Finding a Job

For people who are blind or have low vision (B/LV), finding a job can be hard. Our research focuses on employment for people with B/LV, and results from our research projects offer tips to help you on your employment journey. Below are several recommendations for finding a job based on our research and a few other resources.

Submit Applications Often

Odds of an employer hiring a B/LV worker went up more than 40 times if they got a job application from a B/LV person. However, only a few employers in our study reported ever getting such an application. The majority of those who had received an application from a B/LV person went on to hire them. Employers at big companies and from companies with formal policies about hiring people with disabilities were more likely to hire B/LV workers. 

Learn more in this article summary: Factors that Influence Employer Hiring Behavior of People with B/LV.

Use Your Personal Network

Use your personal network as you look for a job. This is a common tip for job searching, and our research suggests that some employers hire friends and acquaintances with B/LV. Make networking a focus during your job search. 

Learn more in this article summary: Factors that Influence Employer Hiring Behavior of People with B/LV.

Get More Education

Pursue your education. Higher levels of education are consistently linked to better job outcomes for B/LV people. There is also an employment benefit for deaf-blind individuals who earn a degree or certificate. Higher levels of education are also linked with higher quality jobs. While it may take time to finish a degree, the investment is worthwhile.

Learn more in these article summaries:

  1. Employment Outcomes and Job Quality of Vocational Rehabilitation Consumers with Deaf Blindness
  2. Factors Related to Employment Outcomes for Adults with Visual Impairments

Improve Your Braille Skills

Work on improving your braille skills. The ability to read braille has been linked to better job outcomes in some research. Your local vocational rehabilitation agency may be able to help you find the training you need to learn braille or improve your braille skills.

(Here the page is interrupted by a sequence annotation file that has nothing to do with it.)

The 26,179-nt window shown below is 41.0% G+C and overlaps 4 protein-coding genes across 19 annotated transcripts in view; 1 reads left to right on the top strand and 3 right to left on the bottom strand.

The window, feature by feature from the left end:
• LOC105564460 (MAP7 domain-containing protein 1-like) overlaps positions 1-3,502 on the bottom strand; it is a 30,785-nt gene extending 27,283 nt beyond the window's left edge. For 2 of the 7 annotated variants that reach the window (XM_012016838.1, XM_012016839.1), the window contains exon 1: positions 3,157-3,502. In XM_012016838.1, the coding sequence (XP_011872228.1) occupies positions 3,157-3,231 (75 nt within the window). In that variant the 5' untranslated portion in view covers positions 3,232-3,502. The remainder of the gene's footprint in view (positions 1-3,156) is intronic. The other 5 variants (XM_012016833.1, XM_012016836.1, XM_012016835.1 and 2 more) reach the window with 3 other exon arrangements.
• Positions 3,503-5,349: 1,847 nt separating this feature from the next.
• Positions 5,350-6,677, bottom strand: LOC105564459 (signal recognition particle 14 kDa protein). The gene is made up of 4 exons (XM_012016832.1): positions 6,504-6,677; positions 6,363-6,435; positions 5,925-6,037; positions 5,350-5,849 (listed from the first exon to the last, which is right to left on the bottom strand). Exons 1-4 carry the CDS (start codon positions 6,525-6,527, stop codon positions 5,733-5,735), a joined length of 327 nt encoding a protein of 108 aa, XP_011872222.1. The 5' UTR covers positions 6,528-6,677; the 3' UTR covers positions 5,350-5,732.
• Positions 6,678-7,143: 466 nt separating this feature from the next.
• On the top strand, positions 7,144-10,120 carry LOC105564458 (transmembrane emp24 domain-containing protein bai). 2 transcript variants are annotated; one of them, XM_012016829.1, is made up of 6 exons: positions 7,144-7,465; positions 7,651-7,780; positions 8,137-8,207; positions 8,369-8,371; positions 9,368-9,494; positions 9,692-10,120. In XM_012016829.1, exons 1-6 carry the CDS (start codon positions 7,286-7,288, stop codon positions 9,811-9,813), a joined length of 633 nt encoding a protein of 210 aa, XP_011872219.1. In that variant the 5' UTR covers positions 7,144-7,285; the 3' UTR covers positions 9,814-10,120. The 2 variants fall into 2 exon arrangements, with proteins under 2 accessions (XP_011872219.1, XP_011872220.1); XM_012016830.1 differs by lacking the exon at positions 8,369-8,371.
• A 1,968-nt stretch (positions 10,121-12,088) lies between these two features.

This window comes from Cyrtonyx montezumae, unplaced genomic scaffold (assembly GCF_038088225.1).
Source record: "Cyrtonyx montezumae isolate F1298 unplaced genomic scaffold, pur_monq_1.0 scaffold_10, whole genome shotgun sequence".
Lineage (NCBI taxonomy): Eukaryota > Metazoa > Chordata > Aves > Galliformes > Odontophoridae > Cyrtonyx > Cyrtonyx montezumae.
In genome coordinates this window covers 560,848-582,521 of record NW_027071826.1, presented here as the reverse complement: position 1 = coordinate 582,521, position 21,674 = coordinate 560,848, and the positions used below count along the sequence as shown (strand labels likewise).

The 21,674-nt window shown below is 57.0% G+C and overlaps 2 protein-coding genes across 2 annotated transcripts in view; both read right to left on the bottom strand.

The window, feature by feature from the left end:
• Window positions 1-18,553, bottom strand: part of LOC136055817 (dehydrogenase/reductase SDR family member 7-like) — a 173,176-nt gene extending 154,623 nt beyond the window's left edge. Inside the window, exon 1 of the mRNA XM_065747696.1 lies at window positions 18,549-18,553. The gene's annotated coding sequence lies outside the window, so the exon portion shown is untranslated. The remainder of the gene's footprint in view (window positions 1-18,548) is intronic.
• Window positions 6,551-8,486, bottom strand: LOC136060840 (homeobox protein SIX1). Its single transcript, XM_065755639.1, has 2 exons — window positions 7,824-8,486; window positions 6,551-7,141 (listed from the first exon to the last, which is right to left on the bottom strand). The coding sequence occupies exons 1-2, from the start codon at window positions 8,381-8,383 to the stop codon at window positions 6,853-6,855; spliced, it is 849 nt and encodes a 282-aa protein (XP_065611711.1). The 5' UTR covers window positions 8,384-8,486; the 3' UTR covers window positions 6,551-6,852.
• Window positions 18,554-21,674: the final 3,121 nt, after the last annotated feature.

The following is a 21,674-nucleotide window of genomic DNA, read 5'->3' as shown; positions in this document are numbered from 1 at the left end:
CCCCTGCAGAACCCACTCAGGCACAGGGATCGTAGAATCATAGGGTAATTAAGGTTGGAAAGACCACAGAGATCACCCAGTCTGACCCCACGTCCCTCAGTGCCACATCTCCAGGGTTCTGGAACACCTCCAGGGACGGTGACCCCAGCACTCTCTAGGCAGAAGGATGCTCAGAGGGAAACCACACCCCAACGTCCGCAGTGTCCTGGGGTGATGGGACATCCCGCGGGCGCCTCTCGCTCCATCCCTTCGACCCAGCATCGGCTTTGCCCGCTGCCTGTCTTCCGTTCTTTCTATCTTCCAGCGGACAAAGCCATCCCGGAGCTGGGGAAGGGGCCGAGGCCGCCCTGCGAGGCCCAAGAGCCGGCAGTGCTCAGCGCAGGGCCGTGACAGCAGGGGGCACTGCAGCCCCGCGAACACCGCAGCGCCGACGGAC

Learn more in this article summary: Factors Related to Employment Outcomes for Adults with Visual Impairments

Find a Mentor

Look for a mentor in your chosen career field. We found that mentors can help B/LV youth have a more efficient job search. Mentors can teach you how and where to look for jobs and how to best apply. Tips like these can improve your job search process and encourage you in your quest for employment. Mentees in our study said they valued the support given by their mentors and said they benefitted from working with an experienced person from their career field.

Learn more in this article summary: College Graduates with Visual Impairments: Seeking and Finding Employment.

Plan for Challenges

Plan for challenges you may face in your job search. To find a career, B/LV youth may have to work harder on their job search than their sighted peers. Youth, parents, mentors, and service providers should be aware of common barriers to employment, like transportation, and try to resolve them. Be prepared to put in lots of time and effort to find a job. Do not be discouraged if your job search lasts more than a year, especially during tough economic times. Our research showed that, for those who find jobs, a satisfying, financially stable career is within reach.

Learn more in this article summary: College Graduates with Visual Impairments: Seeking and Finding Employment.

Below, you will find free resources about employment for people who are B/LV.  

Employment Resources from the NRTC

Resource Sheet for Job Seekers: Online resources for job seekers.